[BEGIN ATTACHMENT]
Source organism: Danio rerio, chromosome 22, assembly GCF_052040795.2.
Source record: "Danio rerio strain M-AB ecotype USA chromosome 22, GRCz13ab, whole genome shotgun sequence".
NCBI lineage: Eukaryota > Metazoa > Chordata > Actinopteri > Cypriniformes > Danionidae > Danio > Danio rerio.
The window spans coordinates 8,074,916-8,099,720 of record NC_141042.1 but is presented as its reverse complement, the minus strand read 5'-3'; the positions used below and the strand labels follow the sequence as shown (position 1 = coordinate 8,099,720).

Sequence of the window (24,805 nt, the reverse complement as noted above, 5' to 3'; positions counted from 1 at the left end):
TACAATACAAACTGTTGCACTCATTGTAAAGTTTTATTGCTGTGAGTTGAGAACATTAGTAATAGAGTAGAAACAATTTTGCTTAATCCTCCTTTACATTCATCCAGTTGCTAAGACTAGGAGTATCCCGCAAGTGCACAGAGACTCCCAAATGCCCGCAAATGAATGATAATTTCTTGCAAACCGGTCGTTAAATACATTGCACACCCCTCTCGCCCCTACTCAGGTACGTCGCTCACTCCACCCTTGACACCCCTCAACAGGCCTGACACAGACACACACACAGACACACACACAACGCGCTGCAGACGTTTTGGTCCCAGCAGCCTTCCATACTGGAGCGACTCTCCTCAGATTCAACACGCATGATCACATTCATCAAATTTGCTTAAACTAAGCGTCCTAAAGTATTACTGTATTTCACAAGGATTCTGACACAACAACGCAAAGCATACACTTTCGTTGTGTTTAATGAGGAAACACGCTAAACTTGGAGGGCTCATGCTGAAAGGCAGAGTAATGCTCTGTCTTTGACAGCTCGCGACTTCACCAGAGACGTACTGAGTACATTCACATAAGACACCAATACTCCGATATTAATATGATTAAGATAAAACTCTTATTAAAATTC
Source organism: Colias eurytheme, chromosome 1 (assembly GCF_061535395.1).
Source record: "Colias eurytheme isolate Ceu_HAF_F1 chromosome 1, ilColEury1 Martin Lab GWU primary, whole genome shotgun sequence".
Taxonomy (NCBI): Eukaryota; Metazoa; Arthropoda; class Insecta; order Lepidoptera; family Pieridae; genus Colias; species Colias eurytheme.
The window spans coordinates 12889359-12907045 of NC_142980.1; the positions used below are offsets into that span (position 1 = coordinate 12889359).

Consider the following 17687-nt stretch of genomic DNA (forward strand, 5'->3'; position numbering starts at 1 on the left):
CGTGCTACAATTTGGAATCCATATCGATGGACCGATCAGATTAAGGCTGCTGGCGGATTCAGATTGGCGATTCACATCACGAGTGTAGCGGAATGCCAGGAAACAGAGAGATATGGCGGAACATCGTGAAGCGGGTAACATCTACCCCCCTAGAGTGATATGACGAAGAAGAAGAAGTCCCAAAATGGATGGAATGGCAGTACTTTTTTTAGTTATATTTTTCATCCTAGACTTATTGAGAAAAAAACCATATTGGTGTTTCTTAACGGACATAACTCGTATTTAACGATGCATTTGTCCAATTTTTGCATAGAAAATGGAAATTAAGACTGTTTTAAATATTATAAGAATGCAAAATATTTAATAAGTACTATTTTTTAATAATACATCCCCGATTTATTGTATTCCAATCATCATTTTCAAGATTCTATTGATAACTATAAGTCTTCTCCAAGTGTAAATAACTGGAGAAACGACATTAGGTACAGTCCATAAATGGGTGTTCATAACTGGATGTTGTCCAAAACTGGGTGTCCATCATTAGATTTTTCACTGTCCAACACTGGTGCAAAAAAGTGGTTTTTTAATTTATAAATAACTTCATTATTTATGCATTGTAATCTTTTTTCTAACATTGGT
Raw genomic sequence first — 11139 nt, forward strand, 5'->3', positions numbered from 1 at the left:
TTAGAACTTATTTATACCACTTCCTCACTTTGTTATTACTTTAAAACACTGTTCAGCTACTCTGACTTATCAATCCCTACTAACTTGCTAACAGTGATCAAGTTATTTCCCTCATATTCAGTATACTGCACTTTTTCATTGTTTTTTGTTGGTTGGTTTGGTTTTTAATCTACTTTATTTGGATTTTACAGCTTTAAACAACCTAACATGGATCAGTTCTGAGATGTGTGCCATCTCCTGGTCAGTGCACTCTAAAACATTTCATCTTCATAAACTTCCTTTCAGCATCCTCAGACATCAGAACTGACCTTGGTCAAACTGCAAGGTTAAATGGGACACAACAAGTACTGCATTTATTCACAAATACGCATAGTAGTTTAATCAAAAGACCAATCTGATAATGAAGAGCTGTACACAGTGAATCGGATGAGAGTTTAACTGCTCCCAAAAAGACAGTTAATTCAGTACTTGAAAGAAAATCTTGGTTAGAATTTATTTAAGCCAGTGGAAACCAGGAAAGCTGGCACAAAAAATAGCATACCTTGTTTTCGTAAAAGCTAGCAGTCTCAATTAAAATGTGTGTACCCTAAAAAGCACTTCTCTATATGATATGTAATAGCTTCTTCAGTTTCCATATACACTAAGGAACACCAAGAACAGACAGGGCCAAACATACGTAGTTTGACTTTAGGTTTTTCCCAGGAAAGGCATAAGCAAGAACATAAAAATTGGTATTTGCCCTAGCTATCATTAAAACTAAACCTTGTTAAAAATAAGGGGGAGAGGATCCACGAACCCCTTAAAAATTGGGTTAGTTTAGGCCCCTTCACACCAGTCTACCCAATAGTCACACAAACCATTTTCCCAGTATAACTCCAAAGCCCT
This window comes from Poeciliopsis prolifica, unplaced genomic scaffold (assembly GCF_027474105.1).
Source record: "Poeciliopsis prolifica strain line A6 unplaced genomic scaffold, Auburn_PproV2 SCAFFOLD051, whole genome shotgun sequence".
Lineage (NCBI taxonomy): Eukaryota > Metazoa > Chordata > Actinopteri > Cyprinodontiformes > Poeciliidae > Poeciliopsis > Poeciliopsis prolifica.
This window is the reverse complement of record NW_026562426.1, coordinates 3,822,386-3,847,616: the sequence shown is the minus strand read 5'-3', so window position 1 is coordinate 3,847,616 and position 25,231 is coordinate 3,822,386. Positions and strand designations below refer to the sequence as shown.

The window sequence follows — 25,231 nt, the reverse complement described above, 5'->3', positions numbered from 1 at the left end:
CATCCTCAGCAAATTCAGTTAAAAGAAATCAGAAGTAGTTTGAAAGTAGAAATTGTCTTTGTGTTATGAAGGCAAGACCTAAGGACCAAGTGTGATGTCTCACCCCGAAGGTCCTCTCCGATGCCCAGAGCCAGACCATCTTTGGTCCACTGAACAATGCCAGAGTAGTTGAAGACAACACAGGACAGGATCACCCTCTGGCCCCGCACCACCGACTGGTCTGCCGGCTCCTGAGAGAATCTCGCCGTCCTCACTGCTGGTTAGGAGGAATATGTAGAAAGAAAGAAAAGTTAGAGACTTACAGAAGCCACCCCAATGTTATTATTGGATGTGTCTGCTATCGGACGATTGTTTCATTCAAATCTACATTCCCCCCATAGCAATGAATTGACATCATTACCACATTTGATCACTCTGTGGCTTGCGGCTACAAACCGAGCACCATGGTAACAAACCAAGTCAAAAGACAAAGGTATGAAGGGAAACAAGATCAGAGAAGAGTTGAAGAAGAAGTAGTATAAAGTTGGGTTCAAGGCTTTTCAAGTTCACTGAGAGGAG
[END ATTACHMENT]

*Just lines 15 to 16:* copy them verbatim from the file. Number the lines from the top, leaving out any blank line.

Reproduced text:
This window comes from Poeciliopsis prolifica, unplaced genomic scaffold (assembly GCF_027474105.1).
Source record: "Poeciliopsis prolifica strain line A6 unplaced genomic scaffold, Auburn_PproV2 SCAFFOLD051, whole genome shotgun sequence".